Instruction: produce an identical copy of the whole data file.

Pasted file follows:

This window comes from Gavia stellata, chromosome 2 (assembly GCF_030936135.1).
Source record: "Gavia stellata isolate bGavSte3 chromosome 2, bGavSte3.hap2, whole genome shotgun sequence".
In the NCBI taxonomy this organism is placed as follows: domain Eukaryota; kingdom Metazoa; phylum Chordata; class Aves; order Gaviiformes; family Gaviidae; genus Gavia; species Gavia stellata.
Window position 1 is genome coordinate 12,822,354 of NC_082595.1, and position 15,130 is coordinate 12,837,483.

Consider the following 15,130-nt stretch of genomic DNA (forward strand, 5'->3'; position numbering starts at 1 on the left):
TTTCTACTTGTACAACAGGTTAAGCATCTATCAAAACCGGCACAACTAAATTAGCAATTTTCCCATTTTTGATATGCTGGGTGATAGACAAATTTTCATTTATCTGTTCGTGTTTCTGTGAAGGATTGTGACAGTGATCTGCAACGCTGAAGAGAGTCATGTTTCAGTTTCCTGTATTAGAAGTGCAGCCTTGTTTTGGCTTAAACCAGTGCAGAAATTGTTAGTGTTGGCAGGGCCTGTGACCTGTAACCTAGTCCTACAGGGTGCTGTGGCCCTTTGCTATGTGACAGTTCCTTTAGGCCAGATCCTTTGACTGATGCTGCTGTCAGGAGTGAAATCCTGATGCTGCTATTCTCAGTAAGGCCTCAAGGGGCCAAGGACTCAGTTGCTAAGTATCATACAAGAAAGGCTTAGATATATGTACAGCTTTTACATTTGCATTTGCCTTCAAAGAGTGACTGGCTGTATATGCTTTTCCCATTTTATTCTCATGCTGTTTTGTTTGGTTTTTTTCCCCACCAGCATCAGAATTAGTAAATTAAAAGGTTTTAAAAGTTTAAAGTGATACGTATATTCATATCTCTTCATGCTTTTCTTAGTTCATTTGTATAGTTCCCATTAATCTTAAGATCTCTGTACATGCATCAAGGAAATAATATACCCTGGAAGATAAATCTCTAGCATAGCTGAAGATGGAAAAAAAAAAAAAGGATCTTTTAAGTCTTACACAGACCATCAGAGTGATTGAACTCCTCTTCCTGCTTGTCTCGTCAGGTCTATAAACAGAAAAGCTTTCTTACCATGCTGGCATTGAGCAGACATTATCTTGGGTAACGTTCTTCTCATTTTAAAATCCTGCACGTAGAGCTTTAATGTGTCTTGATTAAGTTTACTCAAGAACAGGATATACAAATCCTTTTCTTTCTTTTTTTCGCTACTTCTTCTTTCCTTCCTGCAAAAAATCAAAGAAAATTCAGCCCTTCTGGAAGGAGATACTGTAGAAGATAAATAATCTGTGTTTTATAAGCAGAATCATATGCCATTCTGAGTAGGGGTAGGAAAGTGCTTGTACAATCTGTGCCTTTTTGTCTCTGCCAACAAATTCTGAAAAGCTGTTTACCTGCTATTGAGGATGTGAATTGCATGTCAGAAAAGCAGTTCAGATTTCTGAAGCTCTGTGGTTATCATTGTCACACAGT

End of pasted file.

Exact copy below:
This window comes from Gavia stellata, chromosome 2 (assembly GCF_030936135.1).
Source record: "Gavia stellata isolate bGavSte3 chromosome 2, bGavSte3.hap2, whole genome shotgun sequence".
In the NCBI taxonomy this organism is placed as follows: domain Eukaryota; kingdom Metazoa; phylum Chordata; class Aves; order Gaviiformes; family Gaviidae; genus Gavia; species Gavia stellata.
Window position 1 is genome coordinate 12,822,354 of NC_082595.1, and position 15,130 is coordinate 12,837,483.

Consider the following 15,130-nt stretch of genomic DNA (forward strand, 5'->3'; position numbering starts at 1 on the left):
TTTCTACTTGTACAACAGGTTAAGCATCTATCAAAACCGGCACAACTAAATTAGCAATTTTCCCATTTTTGATATGCTGGGTGATAGACAAATTTTCATTTATCTGTTCGTGTTTCTGTGAAGGATTGTGACAGTGATCTGCAACGCTGAAGAGAGTCATGTTTCAGTTTCCTGTATTAGAAGTGCAGCCTTGTTTTGGCTTAAACCAGTGCAGAAATTGTTAGTGTTGGCAGGGCCTGTGACCTGTAACCTAGTCCTACAGGGTGCTGTGGCCCTTTGCTATGTGACAGTTCCTTTAGGCCAGATCCTTTGACTGATGCTGCTGTCAGGAGTGAAATCCTGATGCTGCTATTCTCAGTAAGGCCTCAAGGGGCCAAGGACTCAGTTGCTAAGTATCATACAAGAAAGGCTTAGATATATGTACAGCTTTTACATTTGCATTTGCCTTCAAAGAGTGACTGGCTGTATATGCTTTTCCCATTTTATTCTCATGCTGTTTTGTTTGGTTTTTTTCCCCACCAGCATCAGAATTAGTAAATTAAAAGGTTTTAAAAGTTTAAAGTGATACGTATATTCATATCTCTTCATGCTTTTCTTAGTTCATTTGTATAGTTCCCATTAATCTTAAGATCTCTGTACATGCATCAAGGAAATAATATACCCTGGAAGATAAATCTCTAGCATAGCTGAAGATGGAAAAAAAAAAAAAGGATCTTTTAAGTCTTACACAGACCATCAGAGTGATTGAACTCCTCTTCCTGCTTGTCTCGTCAGGTCTATAAACAGAAAAGCTTTCTTACCATGCTGGCATTGAGCAGACATTATCTTGGGTAACGTTCTTCTCATTTTAAAATCCTGCACGTAGAGCTTTAATGTGTCTTGATTAAGTTTACTCAAGAACAGGATATACAAATCCTTTTCTTTCTTTTTTTCGCTACTTCTTCTTTCCTTCCTGCAAAAAATCAAAGAAAATTCAGCCCTTCTGGAAGGAGATACTGTAGAAGATAAATAATCTGTGTTTTATAAGCAGAATCATATGCCATTCTGAGTAGGGGTAGGAAAGTGCTTGTACAATCTGTGCCTTTTTGTCTCTGCCAACAAATTCTGAAAAGCTGTTTACCTGCTATTGAGGATGTGAATTGCATGTCAGAAAAGCAGTTCAGATTTCTGAAGCTCTGTGGTTATCATTGTCACACAGT